The 10-Step Korean Skincare Routine: Does it Work?


From serums to face oils to sheet masks, skincare in Korea is no joke -some might even call it excessive. But as Korean beauty brands make their way overseas and become trends, they’ve slowly started to take over the beauty world.


For many, the famous “10-step” Korean beauty routine can seem somewhat excessive, and I don’t blame them. Who has that much time in their mornings and evenings!? To outsiders looking in, this “million-step” routine might seem ludicrous and extreme, but when you look into it, it simply comes down to: cleansing, exfoliating, treating, some intense moisturizing and wearing SPF -never forget the SPF!


When I lived in Taiwan, I was introduced to this broad routine, one that I didn’t know I could get on board with. When I was 18, my main struggle was the acne that appeared all of a sudden one morning and refused to go away and so with much determination I went to the dermatologist, who prescribed me some creams and told me to stay away from moisturizers, exfoliators and basically anything he hadn’t prescribed, because he didn’t want anything reacting with my skin. So you could imagine my surprise when I went to a dermatologist in Taipei that urged me to wear moisturizer and to exfoliate -the two things my dermatologist back home told me to steer clear from. She told me that the reason why I should wear moisturizer wasn’t because I had wrinkles, in fact, she told me that my skin was in surprisingly good shape, but because I had oily skin and I didn’t exfoliate, the build up from dead skin and outside factors, like smog, were causing my pores to clog up faster and hence, I was still getting breakouts. I left her office with a few recommendations from her and when I got to my classroom and started talking to my friends, they looked at me like I had three heads. “What do you mean you don’t have a skincare routine?”, “Didn’t your mom teach you?”. To be fair, my mom has always had a pretty simple skincare routine -cleanse and moisturize, with the occasional facial and use of exfoliators, but my mom believes more in natural beauty products and that beauty comes from what you put in your body, as much as from what you put on top of it.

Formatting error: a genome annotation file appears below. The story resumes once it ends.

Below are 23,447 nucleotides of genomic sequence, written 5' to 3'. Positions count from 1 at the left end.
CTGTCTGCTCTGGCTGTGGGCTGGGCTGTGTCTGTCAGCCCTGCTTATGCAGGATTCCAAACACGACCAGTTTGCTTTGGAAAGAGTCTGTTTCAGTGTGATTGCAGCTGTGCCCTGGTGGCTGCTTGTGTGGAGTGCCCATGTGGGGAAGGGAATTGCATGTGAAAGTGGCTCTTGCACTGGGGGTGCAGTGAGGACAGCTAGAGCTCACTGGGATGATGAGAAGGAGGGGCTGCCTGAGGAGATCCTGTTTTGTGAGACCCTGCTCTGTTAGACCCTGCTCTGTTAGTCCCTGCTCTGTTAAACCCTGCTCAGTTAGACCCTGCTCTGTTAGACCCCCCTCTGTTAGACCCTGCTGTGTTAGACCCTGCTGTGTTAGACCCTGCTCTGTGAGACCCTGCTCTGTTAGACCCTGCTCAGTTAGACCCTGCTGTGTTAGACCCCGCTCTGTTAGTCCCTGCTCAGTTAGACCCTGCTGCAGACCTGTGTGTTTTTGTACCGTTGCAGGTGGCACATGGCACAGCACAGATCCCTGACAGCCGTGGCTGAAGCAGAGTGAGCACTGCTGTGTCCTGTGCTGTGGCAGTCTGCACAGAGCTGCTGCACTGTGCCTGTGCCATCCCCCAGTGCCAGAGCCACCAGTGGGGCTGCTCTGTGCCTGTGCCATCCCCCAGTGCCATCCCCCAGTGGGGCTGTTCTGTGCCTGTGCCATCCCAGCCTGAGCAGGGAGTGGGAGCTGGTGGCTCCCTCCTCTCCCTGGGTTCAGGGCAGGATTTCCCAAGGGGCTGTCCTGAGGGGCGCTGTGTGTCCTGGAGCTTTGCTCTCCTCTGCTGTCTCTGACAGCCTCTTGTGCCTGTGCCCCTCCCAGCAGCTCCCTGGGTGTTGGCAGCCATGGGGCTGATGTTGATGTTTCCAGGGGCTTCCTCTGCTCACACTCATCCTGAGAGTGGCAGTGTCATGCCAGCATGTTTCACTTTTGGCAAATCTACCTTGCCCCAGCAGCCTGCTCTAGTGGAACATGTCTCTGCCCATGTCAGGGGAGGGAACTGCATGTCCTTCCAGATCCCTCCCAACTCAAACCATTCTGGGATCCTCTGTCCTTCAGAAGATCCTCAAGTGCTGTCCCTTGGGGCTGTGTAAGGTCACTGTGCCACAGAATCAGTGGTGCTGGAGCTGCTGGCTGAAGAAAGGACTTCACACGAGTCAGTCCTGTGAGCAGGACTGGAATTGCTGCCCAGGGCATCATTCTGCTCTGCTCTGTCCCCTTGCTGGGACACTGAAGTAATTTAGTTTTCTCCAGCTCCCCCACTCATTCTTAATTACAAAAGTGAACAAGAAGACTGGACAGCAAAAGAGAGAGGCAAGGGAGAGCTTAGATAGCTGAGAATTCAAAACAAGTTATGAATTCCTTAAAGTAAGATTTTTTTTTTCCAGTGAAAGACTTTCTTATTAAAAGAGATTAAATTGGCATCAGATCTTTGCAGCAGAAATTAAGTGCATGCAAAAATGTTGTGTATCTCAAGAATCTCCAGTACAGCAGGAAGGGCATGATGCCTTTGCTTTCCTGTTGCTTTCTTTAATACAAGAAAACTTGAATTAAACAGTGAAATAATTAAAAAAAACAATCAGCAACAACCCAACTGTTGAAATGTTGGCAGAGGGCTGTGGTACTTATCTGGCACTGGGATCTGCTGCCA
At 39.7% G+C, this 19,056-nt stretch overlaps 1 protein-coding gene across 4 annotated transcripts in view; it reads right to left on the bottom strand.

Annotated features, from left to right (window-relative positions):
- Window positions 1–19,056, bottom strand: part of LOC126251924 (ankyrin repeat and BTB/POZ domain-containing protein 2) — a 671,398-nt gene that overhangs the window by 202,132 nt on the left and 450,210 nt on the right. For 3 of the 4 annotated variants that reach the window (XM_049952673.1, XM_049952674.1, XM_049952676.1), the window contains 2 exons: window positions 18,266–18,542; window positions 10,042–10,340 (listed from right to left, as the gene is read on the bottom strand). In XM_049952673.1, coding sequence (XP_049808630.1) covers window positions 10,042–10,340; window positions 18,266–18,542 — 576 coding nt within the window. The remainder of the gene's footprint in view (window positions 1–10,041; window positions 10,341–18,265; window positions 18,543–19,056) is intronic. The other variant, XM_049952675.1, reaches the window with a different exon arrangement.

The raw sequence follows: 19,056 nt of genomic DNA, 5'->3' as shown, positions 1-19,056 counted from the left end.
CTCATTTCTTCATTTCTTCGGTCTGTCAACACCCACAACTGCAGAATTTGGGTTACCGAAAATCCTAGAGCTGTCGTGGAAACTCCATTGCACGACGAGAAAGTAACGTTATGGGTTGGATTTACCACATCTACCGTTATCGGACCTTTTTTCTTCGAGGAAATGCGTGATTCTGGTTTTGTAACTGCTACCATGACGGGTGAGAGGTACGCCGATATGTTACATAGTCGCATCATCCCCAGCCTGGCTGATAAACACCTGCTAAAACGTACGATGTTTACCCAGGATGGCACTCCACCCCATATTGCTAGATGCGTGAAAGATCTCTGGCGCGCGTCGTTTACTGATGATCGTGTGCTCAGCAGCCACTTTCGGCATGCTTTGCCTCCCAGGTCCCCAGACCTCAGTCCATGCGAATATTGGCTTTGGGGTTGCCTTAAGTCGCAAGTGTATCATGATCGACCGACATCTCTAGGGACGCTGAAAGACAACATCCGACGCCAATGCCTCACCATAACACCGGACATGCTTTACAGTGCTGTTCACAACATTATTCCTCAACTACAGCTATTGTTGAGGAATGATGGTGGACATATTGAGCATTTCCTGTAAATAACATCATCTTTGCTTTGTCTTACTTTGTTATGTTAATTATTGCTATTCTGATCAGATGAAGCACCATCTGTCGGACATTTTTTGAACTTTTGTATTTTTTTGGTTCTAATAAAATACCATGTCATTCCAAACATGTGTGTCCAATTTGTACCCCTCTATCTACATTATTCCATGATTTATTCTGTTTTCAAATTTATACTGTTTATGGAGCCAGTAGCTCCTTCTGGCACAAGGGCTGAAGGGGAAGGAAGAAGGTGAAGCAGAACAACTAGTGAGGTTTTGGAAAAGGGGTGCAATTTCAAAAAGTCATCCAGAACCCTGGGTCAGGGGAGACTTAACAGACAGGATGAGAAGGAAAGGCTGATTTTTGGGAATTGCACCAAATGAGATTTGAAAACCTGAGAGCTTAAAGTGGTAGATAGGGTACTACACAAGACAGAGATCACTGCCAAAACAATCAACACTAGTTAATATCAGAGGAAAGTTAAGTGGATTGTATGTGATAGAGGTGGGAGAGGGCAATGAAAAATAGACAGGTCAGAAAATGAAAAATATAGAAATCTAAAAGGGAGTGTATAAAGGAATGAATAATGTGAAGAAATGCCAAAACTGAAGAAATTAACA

I guess the real difference between how Asians -mainly Koreans- take care of their skin in comparison to the way Westerners do is this: they start really early. Like, well before you get your period your mom is already giving you products for you to maintain that baby-smooth skin. Meanwhile in America, skincare consists more of you rushing into Nordstrom or Sephora on your 30th birthday in hopes of finding a $100 eye cream and moisturizer that will somehow magically revert what years of sun damage have done. A thorough skincare routine is really just a part of their culture in Korea, it’s something that’s been taught since early childhood.